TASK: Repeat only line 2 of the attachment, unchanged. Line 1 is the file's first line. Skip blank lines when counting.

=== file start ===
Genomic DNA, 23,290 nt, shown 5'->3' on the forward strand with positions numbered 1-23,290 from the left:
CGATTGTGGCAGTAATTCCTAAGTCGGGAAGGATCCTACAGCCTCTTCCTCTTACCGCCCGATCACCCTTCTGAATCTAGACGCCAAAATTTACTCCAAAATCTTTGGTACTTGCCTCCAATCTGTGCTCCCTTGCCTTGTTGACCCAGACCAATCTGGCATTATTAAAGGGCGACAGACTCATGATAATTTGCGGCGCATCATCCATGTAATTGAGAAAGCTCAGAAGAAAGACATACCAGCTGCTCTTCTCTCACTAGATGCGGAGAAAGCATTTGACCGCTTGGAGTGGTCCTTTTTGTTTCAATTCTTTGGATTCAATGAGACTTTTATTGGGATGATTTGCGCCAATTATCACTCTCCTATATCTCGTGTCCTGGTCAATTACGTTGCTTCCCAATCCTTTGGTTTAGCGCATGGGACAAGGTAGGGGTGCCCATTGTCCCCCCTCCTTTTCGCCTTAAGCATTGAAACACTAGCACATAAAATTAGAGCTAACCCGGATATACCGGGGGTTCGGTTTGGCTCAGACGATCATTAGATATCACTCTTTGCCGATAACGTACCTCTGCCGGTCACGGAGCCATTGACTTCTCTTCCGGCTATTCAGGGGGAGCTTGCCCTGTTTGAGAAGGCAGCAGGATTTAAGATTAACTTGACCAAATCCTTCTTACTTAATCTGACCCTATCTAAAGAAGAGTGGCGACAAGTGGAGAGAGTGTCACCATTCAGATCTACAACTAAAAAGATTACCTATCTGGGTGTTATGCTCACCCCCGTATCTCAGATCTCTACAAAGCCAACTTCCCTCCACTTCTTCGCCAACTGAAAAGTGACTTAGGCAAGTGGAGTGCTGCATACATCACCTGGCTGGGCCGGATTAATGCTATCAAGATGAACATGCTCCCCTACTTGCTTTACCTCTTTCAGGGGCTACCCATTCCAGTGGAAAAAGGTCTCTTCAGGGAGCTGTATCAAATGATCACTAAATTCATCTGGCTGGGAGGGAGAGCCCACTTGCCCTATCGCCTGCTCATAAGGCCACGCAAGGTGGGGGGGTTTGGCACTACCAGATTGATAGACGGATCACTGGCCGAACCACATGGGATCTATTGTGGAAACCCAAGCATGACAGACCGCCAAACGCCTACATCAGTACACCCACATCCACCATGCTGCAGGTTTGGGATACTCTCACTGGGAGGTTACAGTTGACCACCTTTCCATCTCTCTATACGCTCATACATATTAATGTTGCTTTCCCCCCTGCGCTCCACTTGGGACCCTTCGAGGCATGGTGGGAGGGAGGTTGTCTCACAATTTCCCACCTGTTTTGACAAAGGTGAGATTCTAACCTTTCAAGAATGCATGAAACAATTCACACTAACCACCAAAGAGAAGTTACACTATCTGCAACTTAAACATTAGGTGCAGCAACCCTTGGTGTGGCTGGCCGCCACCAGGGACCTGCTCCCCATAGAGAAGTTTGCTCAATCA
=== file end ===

CGATTGTGGCAGTAATTCCTAAGTCGGGAAGGATCCTACAGCCTCTTCCTCTTACCGCCCGATCACCCTTCTGAATCTAGACGCCAAAATTTACTCCAAAATCTTTGGTACTTGCCTCCAATCTGTGCTCCCTTGCCTTGTTGACCCAGACCAATCTGGCATTATTAAAGGGCGACAGACTCATGATAATTTGCGGCGCATCATCCATGTAATTGAGAAAGCTCAGAAGAAAGACATACCAGCTGCTCTTCTCTCACTAGATGCGGAGAAAGCATTTGACCGCTTGGAGTGGTCCTTTTTGTTTCAATTCTTTGGATTCAATGAGACTTTTATTGGGATGATTTGCGCCAATTATCACTCTCCTATATCTCGTGTCCTGGTCAATTACGTTGCTTCCCAATCCTTTGGTTTAGCGCATGGGACAAGGTAGGGGTGCCCATTGTCCCCCCTCCTTTTCGCCTTAAGCATTGAAACACTAGCACATAAAATTAGAGCTAACCCGGATATACCGGGGGTTCGGTTTGGCTCAGACGATCATTAGATATCACTCTTTGCCGATAACGTACCTCTGCCGGTCACGGAGCCATTGACTTCTCTTCCGGCTATTCAGGGGGAGCTTGCCCTGTTTGAGAAGGCAGCAGGATTTAAGATTAACTTGACCAAATCCTTCTTACTTAATCTGACCCTATCTAAAGAAGAGTGGCGACAAGTGGAGAGAGTGTCACCATTCAGATCTACAACTAAAAAGATTACCTATCTGGGTGTTATGCTCACCCCCGTATCTCAGATCTCTACAAAGCCAACTTCCCTCCACTTCTTCGCCAACTGAAAAGTGACTTAGGCAAGTGGAGTGCTGCATACATCACCTGGCTGGGCCGGATTAATGCTATCAAGATGAACATGCTCCCCTACTTGCTTTACCTCTTTCAGGGGCTACCCATTCCAGTGGAAAAAGGTCTCTTCAGGGAGCTGTATCAAATGATCACTAAATTCATCTGGCTGGGAGGGAGAGCCCACTTGCCCTATCGCCTGCTCATAAGGCCACGCAAGGTGGGGGGGTTTGGCACTACCAGATTGATAGACGGATCACTGGCCGAACCACATGGGATCTATTGTGGAAACCCAAGCATGACAGACCGCCAAACGCCTACATCAGTACACCCACATCCACCATGCTGCAGGTTTGGGATACTCTCACTGGGAGGTTACAGTTGACCACCTTTCCATCTCTCTATACGCTCATACATATTAATGTTGCTTTCCCCCCTGCGCTCCACTTGGGACCCTTCGAGGCATGGTGGGAGGGAGGTTGTCTCACAATTTCCCACCTGTTTTGACAAAGGTGAGATTCTAACCTTTCAAGAATGCATGAAACAATTCACACTAACCACCAAAGAGAAGTTACACTATCTGCAACTTAAACATTAGGTGCAGCAACCCTTGGTGTGGCTGGCCGCCACCAGGGACCTGCTCCCCATAGAGAAGTTTGCTCAATCA